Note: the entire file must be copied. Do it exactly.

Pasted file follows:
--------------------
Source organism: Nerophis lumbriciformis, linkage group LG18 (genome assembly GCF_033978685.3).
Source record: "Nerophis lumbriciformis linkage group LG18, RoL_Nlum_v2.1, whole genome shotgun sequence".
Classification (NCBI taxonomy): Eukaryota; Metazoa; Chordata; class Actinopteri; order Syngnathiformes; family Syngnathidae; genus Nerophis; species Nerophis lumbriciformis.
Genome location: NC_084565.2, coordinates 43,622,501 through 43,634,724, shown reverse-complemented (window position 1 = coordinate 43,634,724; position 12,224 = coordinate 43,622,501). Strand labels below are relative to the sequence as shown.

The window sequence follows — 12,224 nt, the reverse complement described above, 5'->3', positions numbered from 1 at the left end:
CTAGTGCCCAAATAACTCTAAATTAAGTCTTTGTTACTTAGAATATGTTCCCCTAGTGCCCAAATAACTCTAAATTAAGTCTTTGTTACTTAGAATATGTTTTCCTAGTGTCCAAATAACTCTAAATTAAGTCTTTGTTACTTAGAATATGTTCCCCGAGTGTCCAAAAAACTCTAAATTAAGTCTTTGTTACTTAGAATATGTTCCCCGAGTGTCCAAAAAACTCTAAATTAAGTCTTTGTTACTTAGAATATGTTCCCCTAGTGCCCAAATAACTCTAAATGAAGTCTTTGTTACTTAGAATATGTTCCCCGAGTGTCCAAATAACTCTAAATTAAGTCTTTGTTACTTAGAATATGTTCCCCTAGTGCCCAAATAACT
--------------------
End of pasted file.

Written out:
Source organism: Nerophis lumbriciformis, linkage group LG18 (genome assembly GCF_033978685.3).
Source record: "Nerophis lumbriciformis linkage group LG18, RoL_Nlum_v2.1, whole genome shotgun sequence".
Classification (NCBI taxonomy): Eukaryota; Metazoa; Chordata; class Actinopteri; order Syngnathiformes; family Syngnathidae; genus Nerophis; species Nerophis lumbriciformis.
Genome location: NC_084565.2, coordinates 43,622,501 through 43,634,724, shown reverse-complemented (window position 1 = coordinate 43,634,724; position 12,224 = coordinate 43,622,501). Strand labels below are relative to the sequence as shown.

The window sequence follows — 12,224 nt, the reverse complement described above, 5'->3', positions numbered from 1 at the left end:
CTAGTGCCCAAATAACTCTAAATTAAGTCTTTGTTACTTAGAATATGTTCCCCTAGTGCCCAAATAACTCTAAATTAAGTCTTTGTTACTTAGAATATGTTTTCCTAGTGTCCAAATAACTCTAAATTAAGTCTTTGTTACTTAGAATATGTTCCCCGAGTGTCCAAAAAACTCTAAATTAAGTCTTTGTTACTTAGAATATGTTCCCCGAGTGTCCAAAAAACTCTAAATTAAGTCTTTGTTACTTAGAATATGTTCCCCTAGTGCCCAAATAACTCTAAATGAAGTCTTTGTTACTTAGAATATGTTCCCCGAGTGTCCAAATAACTCTAAATTAAGTCTTTGTTACTTAGAATATGTTCCCCTAGTGCCCAAATAACT